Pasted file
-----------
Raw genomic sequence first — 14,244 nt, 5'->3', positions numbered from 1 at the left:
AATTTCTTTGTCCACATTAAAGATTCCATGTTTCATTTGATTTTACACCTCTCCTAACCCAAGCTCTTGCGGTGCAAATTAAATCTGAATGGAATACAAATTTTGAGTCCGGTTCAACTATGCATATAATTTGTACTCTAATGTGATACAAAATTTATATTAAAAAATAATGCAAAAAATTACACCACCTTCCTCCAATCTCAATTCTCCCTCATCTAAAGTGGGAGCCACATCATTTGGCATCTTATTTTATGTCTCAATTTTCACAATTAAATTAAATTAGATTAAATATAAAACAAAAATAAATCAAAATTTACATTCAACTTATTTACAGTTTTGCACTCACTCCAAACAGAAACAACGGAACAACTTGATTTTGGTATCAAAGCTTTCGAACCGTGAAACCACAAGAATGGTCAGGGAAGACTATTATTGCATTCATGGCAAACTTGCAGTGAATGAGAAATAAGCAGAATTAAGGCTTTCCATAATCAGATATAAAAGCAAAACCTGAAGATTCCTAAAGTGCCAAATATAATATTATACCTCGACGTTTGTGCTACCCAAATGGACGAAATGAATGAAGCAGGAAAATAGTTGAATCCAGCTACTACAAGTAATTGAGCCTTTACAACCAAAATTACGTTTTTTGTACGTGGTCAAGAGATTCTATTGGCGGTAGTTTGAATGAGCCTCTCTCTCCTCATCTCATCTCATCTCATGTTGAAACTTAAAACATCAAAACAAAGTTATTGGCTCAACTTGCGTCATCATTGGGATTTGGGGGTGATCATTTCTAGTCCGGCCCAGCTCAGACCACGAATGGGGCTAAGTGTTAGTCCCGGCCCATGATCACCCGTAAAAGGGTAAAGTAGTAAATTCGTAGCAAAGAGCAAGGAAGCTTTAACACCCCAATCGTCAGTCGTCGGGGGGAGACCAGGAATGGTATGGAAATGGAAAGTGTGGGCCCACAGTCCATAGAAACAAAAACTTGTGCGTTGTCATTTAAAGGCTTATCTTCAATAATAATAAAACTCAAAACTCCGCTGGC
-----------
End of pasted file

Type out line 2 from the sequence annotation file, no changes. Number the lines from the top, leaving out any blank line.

AATTTCTTTGTCCACATTAAAGATTCCATGTTTCATTTGATTTTACACCTCTCCTAACCCAAGCTCTTGCGGTGCAAATTAAATCTGAATGGAATACAAATTTTGAGTCCGGTTCAACTATGCATATAATTTGTACTCTAATGTGATACAAAATTTATATTAAAAAATAATGCAAAAAATTACACCACCTTCCTCCAATCTCAATTCTCCCTCATCTAAAGTGGGAGCCACATCATTTGGCATCTTATTTTATGTCTCAATTTTCACAATTAAATTAAATTAGATTAAATATAAAACAAAAATAAATCAAAATTTACATTCAACTTATTTACAGTTTTGCACTCACTCCAAACAGAAACAACGGAACAACTTGATTTTGGTATCAAAGCTTTCGAACCGTGAAACCACAAGAATGGTCAGGGAAGACTATTATTGCATTCATGGCAAACTTGCAGTGAATGAGAAATAAGCAGAATTAAGGCTTTCCATAATCAGATATAAAAGCAAAACCTGAAGATTCCTAAAGTGCCAAATATAATATTATACCTCGACGTTTGTGCTACCCAAATGGACGAAATGAATGAAGCAGGAAAATAGTTGAATCCAGCTACTACAAGTAATTGAGCCTTTACAACCAAAATTACGTTTTTTGTACGTGGTCAAGAGATTCTATTGGCGGTAGTTTGAATGAGCCTCTCTCTCCTCATCTCATCTCATCTCATGTTGAAACTTAAAACATCAAAACAAAGTTATTGGCTCAACTTGCGTCATCATTGGGATTTGGGGGTGATCATTTCTAGTCCGGCCCAGCTCAGACCACGAATGGGGCTAAGTGTTAGTCCCGGCCCATGATCACCCGTAAAAGGGTAAAGTAGTAAATTCGTAGCAAAGAGCAAGGAAGCTTTAACACCCCAATCGTCAGTCGTCGGGGGGAGACCAGGAATGGTATGGAAATGGAAAGTGTGGGCCCACAGTCCATAGAAACAAAAACTTGTGCGTTGTCATTTAAAGGCTTATCTTCAATAATAATAAAACTCAAAACTCCGCTGGC